He’ll tell you right away: His attendance record at the meetings is better than Sheldon’s.
The 81-year-old has attended nearly every meeting since 2010; he keeps meeting agendas at home and marks the top to indicate whether Sheldon was present.
“He wasn’t here yesterday for the meeting; he phoned in,” Watson said.
The Mason County Journal, the local weekly paper in the area, reported in April 2013, “In the first 3½ months of 2013, Sheldon missed all or part of every Monday commission briefing session and has showed up late, left early or missed 8 of 16 Tuesday commission meetings.”
Sheldon doesn’t keep track of his attendance but says he’s been to “more than 500 commission meetings.”
Sheldon’s detractors are matched in passion by his supporters; most in the political sphere don’t appear to be ambivalent about Sheldon.
Doug Sayan, 86, who served the region in the state House from 1983 to 1991, has heard the argument that it benefits locals to have a state senator represent them at the county level. He doesn’t buy it.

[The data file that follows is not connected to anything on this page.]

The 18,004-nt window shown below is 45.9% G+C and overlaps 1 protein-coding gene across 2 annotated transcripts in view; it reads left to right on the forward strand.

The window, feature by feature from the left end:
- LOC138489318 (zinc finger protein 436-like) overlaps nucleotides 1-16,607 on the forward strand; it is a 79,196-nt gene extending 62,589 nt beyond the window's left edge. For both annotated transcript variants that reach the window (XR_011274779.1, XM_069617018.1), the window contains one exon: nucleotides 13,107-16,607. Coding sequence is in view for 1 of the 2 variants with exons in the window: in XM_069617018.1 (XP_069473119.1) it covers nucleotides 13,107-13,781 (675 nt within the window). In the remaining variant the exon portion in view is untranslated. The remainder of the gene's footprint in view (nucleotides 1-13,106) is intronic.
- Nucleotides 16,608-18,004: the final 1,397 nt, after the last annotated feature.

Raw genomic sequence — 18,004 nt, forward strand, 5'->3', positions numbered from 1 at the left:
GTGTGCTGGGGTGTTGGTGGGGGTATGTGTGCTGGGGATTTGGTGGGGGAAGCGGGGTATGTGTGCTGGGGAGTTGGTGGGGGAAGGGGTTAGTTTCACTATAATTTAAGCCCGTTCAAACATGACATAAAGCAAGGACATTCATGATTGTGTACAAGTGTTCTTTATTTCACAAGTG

“Despite the fact that (Sheldon) would declare it’s an advantage to the district that he be in both roles, it simply isn’t the case,” Sayan said. “When I was in the Legislature, I worked closely with the commission and I moved issues that were important to the commission. But I didn’t have to be (elected) to both.”
Jay Hupp, who worked with Sheldon for more than a decade while he was director of the economic development council, believes Sheldon’s relationships benefit the county in ways that aren’t always tangible.
“He’s in a position to drop a word here or there on things that impact the county in one way or the other,” he said.
And he’s never seen Sheldon “less than fully up-to-speed and briefed on an issue.”
“I would attribute that to both his intellect and his motivation. He has a tremendous capacity for handling information and dealing with it in a level-headed manner,” Hupp said.
Terri Jeffreys, chairwoman of the Board of Mason County Commissoners, pulls a piece of paper down from her bulletin board.
Attending commission meetings is only part of the job, Jeffreys said, pointing to the list.
“I sit on 11 committees,” she said, ranging from the clean water district to the area agency on aging.